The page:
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Contents

  1. Building courage by breaking boundaries
  2. Art experts who don't shy away from responsibility
  3. How I Got Over Being Shy and Embraced Talking to People I Don’t Know
  4. Discussions

Building courage by breaking boundaries

Once they have discussed what they see, students then answer the question, "What is happening? For example, while looking at The Gulf Stream , one student said, "The storm already passed and is on its way out.

You can tell because the small boat the man is on has been ripped apart and the mast is broken. No two responses will be exactly the same, but they can all be correct as long as the student can coherently defend his or her answer with details from the image. When children express their opinions based on logic and these details, they are analyzing art and using critical thinking skills. After thoughtful observation and discussion, students are abuzz with ideas.

For all of the following writing activities, they must use details from the image to support their ideas. Here are just a few of the many ways we can react to art:. Art can help students do that. During this year's commencement speech at Sarah Lawrence College, Fareed Zakaria said, "It is the act of writing that forces me to think through them [ideas] and sort them out. How have you used the arts to inspire creative thinking in your students? Please tell us about it in the comments. Get the best of Edutopia in your inbox each week. Step 1: Observe Asking students to look carefully and observe the image is fundamental to deep, thoughtful writing.

Look for images with: Many details: If it is a simple image, there's not much to analyze. Characters: There should be people or animals in the image to write about. Colors: Find colors that convey a mood. Spatial relationships: How do the background and foreground relate? Try these questions: What shapes do you see?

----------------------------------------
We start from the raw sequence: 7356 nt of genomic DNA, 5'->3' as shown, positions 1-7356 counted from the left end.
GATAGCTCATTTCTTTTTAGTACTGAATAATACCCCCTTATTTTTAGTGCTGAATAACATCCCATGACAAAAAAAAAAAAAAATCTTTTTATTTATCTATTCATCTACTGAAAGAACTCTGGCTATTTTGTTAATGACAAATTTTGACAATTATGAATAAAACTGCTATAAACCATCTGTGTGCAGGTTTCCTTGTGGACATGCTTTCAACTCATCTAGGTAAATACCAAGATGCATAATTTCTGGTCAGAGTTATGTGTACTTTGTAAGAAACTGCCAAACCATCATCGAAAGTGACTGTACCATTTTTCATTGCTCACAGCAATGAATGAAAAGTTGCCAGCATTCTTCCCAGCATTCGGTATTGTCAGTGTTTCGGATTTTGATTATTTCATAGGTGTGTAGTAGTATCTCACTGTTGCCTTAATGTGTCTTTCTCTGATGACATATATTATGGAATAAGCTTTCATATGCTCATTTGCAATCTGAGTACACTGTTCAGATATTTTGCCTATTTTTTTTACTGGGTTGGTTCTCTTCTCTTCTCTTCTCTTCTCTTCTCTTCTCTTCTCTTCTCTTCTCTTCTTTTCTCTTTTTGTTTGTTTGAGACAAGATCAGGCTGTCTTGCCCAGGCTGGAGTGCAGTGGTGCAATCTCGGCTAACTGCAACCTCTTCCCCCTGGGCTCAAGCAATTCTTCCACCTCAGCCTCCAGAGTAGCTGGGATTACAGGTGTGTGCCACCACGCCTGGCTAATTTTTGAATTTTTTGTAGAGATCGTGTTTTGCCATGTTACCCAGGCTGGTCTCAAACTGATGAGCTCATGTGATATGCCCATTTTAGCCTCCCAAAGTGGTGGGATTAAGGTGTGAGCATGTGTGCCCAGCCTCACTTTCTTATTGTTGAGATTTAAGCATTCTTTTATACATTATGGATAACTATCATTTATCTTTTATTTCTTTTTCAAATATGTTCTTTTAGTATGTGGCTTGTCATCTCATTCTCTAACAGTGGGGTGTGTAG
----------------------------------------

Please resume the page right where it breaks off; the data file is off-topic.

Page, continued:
Do they remind you of anything? What colors do you see? How do those colors make you feel? What patterns do you see? How are they made? Do you see any unusual textures? What do they represent? What is the focal point of the image? How did the artist bring your attention to the focal point? How did the artist create the illusion of space in the image? If you were living in the picture and could look all around you, what would you see? If you were living in the picture, what would you smell? What would you hear? Step 2: Make Inferences by Analyzing Art Once they have discussed what they see, students then answer the question, "What is happening?

Here are some tips to model a mature conversation about art: Give adequate wait time. We are often so rushed that we don't give children time to think and reflect. Ask students to listen to, think about, and react to the ideas of others. Your questions should be short and to the point.

Art experts who don't shy away from responsibility

Highlight specific details to look at while analyzing art characters, facial expressions, objects, time of day, weather, colors, etc. Explain literal vs. Step 3: Create After thoughtful observation and discussion, students are abuzz with ideas. Here are just a few of the many ways we can react to art: For Younger Students: Locate and describe shapes and patterns.

Describe time of day and mood of scene. Describe a character in detail with a character sketch. Characters may be people, animals, or inanimate objects. Tony Rehor. Vision Board. Peter Adams.

How I Got Over Being Shy and Embraced Talking to People I Don’t Know

Jurgen Wolff. Improve Sales in 60 Minutes: Storytelling Guide. Nadja Petranovskaja.

20 Questions About Being An Artist - Starving Artist Tag

Tiffany Williams. Tony Gray. Cool Water. Denise Meridith. Pink Conversation Starters. Book Habits. Get a Clue! Snag them don't nag them!

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A short guide to cheaters and how to catch them. A Ronk. John Nanto. Do You Matter? Robert Brunner. Pen Drawing : An Illustrated Treatise. Charles Maginnis. Unasked Questions Are Foolish Ones. Terry J. The Miracle of the Artist's Date. Julia Cameron.

Pam Terry. Be My Best Boss: 11 management tips from your employees. Florian Borgeat. The Language of Art.

Discussions

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Lily McNeil. Art and Culture. Clement Greenberg. The Artist's Mentor. Ian Jackman. Phoebe Livingston. Ann Blockley.